Truth Frequency Radio


Jul 01, 2015

July 1st, 2015by Dave Flessner  timesfreepress

Watts Bar Nuclear Plant generates electricity. Photo by Staff File Photo/Times Free Press.

Watts Bar Nuclear Plant generates electricity.
Photo by Staff File Photo/Times Free Press.

The Watts Bar Nuclear Plant near Spring City, Tenn., has become the first nuclear power plant in America to gain regulatory approval for meeting new equipment and safety standards adopted in the wake of the 2011 earthquake and tsunami at the Fukushima nuclear plant in Japan.

The U.S. Nuclear Regulatory Commission said the Tennessee Valley Authority has upgraded plant safety systems, emergency pumping equipment and preventative maintenance programs to sufficiently protect Watts Bar against any natural or man-made disasters similar to what crippled the safety systems at three of the five reactors at the Fukushima plant.

The approval is one of the last major steps for TVA to gain a nuclear license to operate a second reactor at the Watts Bar plant near Spring City — the first new nuclear unit to be added to America’s grid in nearly two decades.

Photo by Doug Strickland/Times Free Press.

“Every nuclear facility, at some point, is going to have to do what it can to ensure the safety of its workers and the public in the event of something like Fukushima happening,” TVA spokesman Scott Brooks said Tuesday. “We have been working on mitigation strategies at Watts Bar even before the NRC came out with its requirements and as a result we are the first nuclear power station in the country to be inspected by the NRC and we have passed.”

NRC inspectors in April reviewed TVA’s $80 million Flex building — a concrete bunker used to store backup equipment and generators — along with TVA’s elevated diesel generator units and other new safety systems and processe. The additional equipment and procedures were implemented at Watts Bar to comply with changes based upon the NRC’s post-Fukushima safety analysis.

TVA is spending $180 million to upgrade safety systems at its operating plants at Watts Bar, Sequoyah and Browns Ferry in response to NRC-ordered improvements to limit chances of a Fukushima-type accident in the United States.

The NRC is still considering other changes U.S. nuclear plants may have to make in response to Fukushima. But Anthony Masters, chief of the reactor projects unit for the NRC, said regulators determined Watts Bar has met all of the changes required so far.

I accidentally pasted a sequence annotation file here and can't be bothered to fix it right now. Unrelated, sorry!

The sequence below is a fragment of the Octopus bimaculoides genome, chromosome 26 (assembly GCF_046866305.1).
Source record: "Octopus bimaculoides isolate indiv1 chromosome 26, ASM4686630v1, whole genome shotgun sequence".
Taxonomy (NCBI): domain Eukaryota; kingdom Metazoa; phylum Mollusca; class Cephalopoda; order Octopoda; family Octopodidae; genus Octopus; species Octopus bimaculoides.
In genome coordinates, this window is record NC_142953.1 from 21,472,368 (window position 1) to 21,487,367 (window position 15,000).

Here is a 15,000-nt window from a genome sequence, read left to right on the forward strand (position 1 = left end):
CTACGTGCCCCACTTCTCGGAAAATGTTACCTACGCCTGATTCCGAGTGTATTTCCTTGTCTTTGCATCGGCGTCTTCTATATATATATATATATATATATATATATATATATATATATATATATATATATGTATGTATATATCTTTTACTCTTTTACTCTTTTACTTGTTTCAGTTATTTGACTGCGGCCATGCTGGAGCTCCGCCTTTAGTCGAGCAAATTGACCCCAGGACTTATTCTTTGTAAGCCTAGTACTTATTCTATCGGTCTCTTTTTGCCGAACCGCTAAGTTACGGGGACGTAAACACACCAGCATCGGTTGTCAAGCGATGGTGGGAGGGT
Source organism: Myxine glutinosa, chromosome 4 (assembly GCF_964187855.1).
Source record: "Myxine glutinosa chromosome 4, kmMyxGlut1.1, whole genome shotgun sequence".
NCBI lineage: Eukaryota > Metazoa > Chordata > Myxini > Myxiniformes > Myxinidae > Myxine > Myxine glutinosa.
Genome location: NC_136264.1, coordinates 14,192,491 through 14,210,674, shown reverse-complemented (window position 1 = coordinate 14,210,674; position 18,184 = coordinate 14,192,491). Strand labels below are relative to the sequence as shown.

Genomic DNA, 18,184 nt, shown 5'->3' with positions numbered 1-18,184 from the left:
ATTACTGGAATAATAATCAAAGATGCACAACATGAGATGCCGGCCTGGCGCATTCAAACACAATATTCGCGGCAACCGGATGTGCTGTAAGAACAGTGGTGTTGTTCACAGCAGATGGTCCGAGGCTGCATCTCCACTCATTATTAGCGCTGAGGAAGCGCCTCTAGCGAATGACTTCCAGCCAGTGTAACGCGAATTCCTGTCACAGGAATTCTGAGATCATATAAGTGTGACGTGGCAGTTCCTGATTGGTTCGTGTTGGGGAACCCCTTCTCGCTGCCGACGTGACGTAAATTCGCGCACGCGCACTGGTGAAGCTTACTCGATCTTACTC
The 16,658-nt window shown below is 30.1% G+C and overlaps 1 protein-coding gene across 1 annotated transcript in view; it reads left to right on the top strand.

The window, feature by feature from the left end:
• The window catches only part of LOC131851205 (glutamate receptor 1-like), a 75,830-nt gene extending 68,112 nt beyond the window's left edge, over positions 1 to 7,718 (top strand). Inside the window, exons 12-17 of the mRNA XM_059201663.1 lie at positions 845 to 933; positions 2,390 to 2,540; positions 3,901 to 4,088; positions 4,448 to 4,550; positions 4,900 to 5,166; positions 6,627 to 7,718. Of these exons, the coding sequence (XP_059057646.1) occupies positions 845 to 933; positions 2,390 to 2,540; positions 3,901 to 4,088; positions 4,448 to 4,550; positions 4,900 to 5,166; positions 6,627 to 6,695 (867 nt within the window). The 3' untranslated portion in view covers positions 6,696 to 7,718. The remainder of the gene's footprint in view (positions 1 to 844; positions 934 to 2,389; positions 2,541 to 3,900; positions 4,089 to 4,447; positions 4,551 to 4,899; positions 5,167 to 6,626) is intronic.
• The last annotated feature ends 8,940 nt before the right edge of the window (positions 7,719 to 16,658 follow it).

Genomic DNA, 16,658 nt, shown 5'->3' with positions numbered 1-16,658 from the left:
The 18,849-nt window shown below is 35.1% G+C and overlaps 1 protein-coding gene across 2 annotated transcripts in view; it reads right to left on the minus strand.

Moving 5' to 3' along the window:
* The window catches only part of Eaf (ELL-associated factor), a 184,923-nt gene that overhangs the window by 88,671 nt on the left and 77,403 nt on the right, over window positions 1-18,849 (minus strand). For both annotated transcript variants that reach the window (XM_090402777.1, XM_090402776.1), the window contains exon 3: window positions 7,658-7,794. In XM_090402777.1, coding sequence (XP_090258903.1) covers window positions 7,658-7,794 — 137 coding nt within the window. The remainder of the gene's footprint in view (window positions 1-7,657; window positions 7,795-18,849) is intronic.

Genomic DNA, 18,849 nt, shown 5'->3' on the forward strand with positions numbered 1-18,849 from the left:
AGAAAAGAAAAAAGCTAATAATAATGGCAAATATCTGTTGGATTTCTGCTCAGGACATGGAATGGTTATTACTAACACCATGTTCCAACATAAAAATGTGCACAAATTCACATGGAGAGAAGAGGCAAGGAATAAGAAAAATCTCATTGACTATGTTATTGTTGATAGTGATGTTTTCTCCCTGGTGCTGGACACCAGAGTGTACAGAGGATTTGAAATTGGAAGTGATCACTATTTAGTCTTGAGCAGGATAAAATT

In Japan, radiation leaked from Fukushima into the atmosphere and the Pacific Ocean four years ago when an earthquake and subsequent tsunami destroyed reactor buildings and backup power systems, forcing authorities to evacuate 160,000 residents from the area. About half of those resident will not be allowed to return to their homes even by 2017.

Fukushima exposed the vulnerability of nuclear power plants when multiple disasters strike at the same time. Tokyo Power Co. President Naomi Hirose conceded that the utility’s “safety culture, skills and ability were all insufficient” and contributed to the nuclear meltdown, which officials had previously thought could not happen.

To avoid a similar calamity at Watts Bar should TVA dams break or if the plant was hit with a tornado or missile attack, TVA elevated flood-vulnerable equipment and backup systems and erected a concrete bunker building to store backup power and restoration equipment.

In a letter to TVA this week, Masters said NRC inspectors “did not identify any findings or violations of more than minor significance.”

TVA rushed ahead of most utilities to comply with the new post-Fukushima rules in order to stay on pace to finish its final $4.2 billion construction phase for the Unit 2 reactor at Watts Bar. The plant was started in 1973 and has been started and stopped several times since.

TVA is currently testing the equipment at Watts Bar Unit 2, under the eye of NRC inspectors, to ensure that equipment installed over the past four decades performs adequately under the 586-degree temperature (Fahrenheit) and 2,235-pounds-per-square-inch pressure that pipes and safety systems will operate under when the nuclear plant is running.

If the “hot functional tests” begun last month prove adequate, the NRC is expected to issue a license for the Unit 2 reactor by late summer or early fall. Then TVA will load the nuclear fuel into the reactor core and begin power ascension testing later this year, Brooks said.

The Unit 2 construction project continues to employ about 2,100 workers — down from 3,300 workers earlier this year — as TVA tests equipment for a planned unit startup by the end of 2015.

The 1,150-megawatt unit is capable of supplying the electrical power needs of about two cities the size of Chattanooga.

Contact Dave Flessner at [email protected] or at 757-6340.

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